Rethinking golf’s dress code

Last week while in Northern Ireland I dropped by a charming links called Ardglass. A junior competition was on and I, a budding senior, was interested in the event. Kids were having a ball while taking swipes-many, in many cases-at golf balls. “Oh sugar,” one girl said after knocking her ball sideways a few yards, then scampering after it.

But I was taken with more than the golf. I loved the relaxed way the club handled the competition for the kids. It occurred to me that we take junior golf all too seriously in Canada, and I wonder if you feel the same way.

For one thing, I find that too many parents follow their progeny around. The kids often feel pressure. Why not just leave them alone and let them have plain, simple fun?

That’s what the boys and girls were doing at Ardglass, a rough and tumble course on cliffs above the sea. The only parents I saw were those handling the starting at the first tee. Other than that it was wall-to-wall kids, well, sea-to-wall actually as an ancient wall cuts through the course.

And there was something else: The kids were dressed in the sorts of clothes one would expect kids to wear while playing a sport. There was one w lad in running, wearing hiking pants with big pockets. Another kid was wearing a sweatshirt and striped sweatpants.

All of this caught my interest. Why, I thought, these kids weren’t being subjected to some ridiculous dress code. In fact, the longer I’ve been involved in golf the more I think dress codes are stupid. They turn kids off the game. I’ve written on this subject from time to time and I always hear from adults who prattle on about discipline and rules and kids growing up feeling they can do anything if they don’t have to adhere to dress codes on the course.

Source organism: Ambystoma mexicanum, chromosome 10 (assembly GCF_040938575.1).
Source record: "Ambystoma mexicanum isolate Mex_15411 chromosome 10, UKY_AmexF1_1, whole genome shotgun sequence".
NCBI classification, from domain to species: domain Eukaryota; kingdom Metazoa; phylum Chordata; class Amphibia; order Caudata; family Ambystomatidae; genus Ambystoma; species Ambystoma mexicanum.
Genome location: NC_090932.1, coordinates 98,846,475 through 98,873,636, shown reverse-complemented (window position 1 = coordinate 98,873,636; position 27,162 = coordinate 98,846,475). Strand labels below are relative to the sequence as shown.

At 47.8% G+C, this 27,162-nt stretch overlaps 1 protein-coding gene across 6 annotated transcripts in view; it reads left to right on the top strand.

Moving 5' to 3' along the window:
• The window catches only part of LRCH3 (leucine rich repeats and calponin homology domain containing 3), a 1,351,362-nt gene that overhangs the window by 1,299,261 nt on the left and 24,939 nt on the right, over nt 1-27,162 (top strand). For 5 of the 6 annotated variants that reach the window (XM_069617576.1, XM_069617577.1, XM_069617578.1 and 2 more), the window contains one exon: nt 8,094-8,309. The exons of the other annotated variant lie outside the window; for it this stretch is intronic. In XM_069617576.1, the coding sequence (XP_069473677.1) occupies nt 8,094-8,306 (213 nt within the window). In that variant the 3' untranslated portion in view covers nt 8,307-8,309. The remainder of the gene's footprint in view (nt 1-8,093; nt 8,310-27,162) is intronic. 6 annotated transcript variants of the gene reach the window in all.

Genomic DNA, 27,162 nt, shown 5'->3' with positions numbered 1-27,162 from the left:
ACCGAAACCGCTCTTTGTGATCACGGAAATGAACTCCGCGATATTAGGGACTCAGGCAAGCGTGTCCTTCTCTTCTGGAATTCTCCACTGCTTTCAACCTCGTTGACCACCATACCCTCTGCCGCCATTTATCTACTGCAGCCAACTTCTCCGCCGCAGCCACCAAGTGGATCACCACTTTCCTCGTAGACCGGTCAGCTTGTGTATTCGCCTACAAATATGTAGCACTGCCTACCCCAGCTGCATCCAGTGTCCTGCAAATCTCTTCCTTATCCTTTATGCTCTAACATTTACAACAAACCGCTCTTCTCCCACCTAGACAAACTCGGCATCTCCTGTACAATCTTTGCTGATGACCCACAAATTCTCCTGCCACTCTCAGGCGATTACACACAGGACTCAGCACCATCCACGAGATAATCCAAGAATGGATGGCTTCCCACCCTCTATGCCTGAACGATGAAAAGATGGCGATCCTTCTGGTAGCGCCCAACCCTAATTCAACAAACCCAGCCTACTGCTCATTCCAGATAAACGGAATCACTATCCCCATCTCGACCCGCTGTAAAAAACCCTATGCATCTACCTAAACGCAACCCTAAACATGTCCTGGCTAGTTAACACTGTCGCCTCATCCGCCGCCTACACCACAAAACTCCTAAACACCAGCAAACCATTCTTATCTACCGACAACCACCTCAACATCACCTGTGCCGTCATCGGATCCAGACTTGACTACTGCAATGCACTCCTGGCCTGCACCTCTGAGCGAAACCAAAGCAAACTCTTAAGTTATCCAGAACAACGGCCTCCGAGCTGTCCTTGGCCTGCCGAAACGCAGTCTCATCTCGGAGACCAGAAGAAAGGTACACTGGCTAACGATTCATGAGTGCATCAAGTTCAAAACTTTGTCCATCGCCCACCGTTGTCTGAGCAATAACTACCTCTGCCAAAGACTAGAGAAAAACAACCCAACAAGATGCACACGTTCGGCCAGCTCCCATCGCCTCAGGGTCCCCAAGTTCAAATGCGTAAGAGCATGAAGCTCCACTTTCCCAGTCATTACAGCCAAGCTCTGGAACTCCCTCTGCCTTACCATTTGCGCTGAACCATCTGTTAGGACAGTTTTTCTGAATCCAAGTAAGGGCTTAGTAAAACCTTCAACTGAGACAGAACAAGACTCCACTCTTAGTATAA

Huh? What exactly are the adults saying here? What is the thinking behind dress codes in golf? The game is supposed to be about freedom, not restriction, restraint and constraint. Yet we seem to get ourselves all exercised over whether a golfer is wearing a collarless shirt or jeans. I don’t get it. I really don’t.

Kids and golf etiquette
I wish somebody would demonstrate to me that there’s a correlation between a kid wearing jeans and a t-shirt on the course and incorrigibility. I can’t imagine kids more aware of etiquette than the ones I saw at Ardglass.

There I saw one eight-year-old boy caddying for his brother, all of nine years old. The younger boy was wearing blue sweat pants and a camouflage jacket, smiling as he was going along and pushing his brother’s trolley.

“I’m wearing a Spurs’ shirt,” he told me, pulling up his jacket to show that he supported the Tottenham football team. “The rest of my family doesn’t like Spurs. They like Manchester United.”

I turned around and saw more colourful shirts, and kids. One was wearing a Planet Hollywood T-shirt. Another youngster wore a t-shirt that hung down to his knees. And everywhere I looked I saw children enjoying themselves on a bright, warm summer’s day on a fine old links. Perfect, I thought. Kids being kids.

Code makes people hate golf
Dress codes make people hate golf, I think. And, as it happens, last week I violated a dress code at some clubs myself. My luggage didn’t arrive in Belfast in time for a golf game I had arranged, and so I had to wear jogging shoes rather than golf shoes.

I felt somewhat embarrassed by this, because I knew that some people were looking at me as I stood on the first tee and figuring I knew nothing about the game. It’s a judgement thing, and I’m aware of it. That is, we figure somebody in jogging shoes doesn’t know the game. He doesn’t have enough respect for it to wear proper golf shoes.

Thankfully, I hit a good drive off the first, even in jogging shoes. But still I felt the need to explain to my fellow players why I wasn’t wearing golf shoes. We’re all influenced by ideas of dress in golf, whether we know it or not. Is that healthy? I don’t think so.

Please tell me the value of dress codes for golfers. I just don’t see it. Let’s encourage kids to play, not discourage them by insisting they dress like toffs. They’re not toffs. They’re kids.